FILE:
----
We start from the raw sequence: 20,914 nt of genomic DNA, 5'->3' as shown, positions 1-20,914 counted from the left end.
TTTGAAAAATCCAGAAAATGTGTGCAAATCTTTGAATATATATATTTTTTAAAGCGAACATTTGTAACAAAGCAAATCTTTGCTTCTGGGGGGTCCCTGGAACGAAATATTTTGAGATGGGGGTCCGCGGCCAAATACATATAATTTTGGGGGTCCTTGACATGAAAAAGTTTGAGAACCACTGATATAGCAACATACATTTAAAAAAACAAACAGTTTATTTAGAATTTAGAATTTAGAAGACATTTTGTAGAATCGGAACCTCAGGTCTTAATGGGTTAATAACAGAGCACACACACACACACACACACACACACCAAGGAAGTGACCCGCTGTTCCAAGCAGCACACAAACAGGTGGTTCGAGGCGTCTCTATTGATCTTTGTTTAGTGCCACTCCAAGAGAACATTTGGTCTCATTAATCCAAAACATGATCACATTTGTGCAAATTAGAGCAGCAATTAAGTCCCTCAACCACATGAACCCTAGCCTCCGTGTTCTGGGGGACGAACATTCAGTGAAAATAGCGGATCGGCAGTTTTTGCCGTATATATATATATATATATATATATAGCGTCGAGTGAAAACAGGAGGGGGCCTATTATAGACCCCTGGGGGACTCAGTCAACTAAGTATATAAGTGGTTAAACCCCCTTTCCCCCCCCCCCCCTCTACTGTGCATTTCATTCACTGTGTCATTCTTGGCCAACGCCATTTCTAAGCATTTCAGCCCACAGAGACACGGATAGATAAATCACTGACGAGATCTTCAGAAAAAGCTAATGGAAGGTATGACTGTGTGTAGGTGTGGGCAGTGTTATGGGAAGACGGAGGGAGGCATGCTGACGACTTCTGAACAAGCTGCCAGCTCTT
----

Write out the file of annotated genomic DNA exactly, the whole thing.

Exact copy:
We start from the raw sequence: 20,914 nt of genomic DNA, 5'->3' as shown, positions 1-20,914 counted from the left end.
TTTGAAAAATCCAGAAAATGTGTGCAAATCTTTGAATATATATATTTTTTAAAGCGAACATTTGTAACAAAGCAAATCTTTGCTTCTGGGGGGTCCCTGGAACGAAATATTTTGAGATGGGGGTCCGCGGCCAAATACATATAATTTTGGGGGTCCTTGACATGAAAAAGTTTGAGAACCACTGATATAGCAACATACATTTAAAAAAACAAACAGTTTATTTAGAATTTAGAATTTAGAAGACATTTTGTAGAATCGGAACCTCAGGTCTTAATGGGTTAATAACAGAGCACACACACACACACACACACACACACCAAGGAAGTGACCCGCTGTTCCAAGCAGCACACAAACAGGTGGTTCGAGGCGTCTCTATTGATCTTTGTTTAGTGCCACTCCAAGAGAACATTTGGTCTCATTAATCCAAAACATGATCACATTTGTGCAAATTAGAGCAGCAATTAAGTCCCTCAACCACATGAACCCTAGCCTCCGTGTTCTGGGGGACGAACATTCAGTGAAAATAGCGGATCGGCAGTTTTTGCCGTATATATATATATATATATATATATAGCGTCGAGTGAAAACAGGAGGGGGCCTATTATAGACCCCTGGGGGACTCAGTCAACTAAGTATATAAGTGGTTAAACCCCCTTTCCCCCCCCCCCCCTCTACTGTGCATTTCATTCACTGTGTCATTCTTGGCCAACGCCATTTCTAAGCATTTCAGCCCACAGAGACACGGATAGATAAATCACTGACGAGATCTTCAGAAAAAGCTAATGGAAGGTATGACTGTGTGTAGGTGTGGGCAGTGTTATGGGAAGACGGAGGGAGGCATGCTGACGACTTCTGAACAAGCTGCCAGCTCTT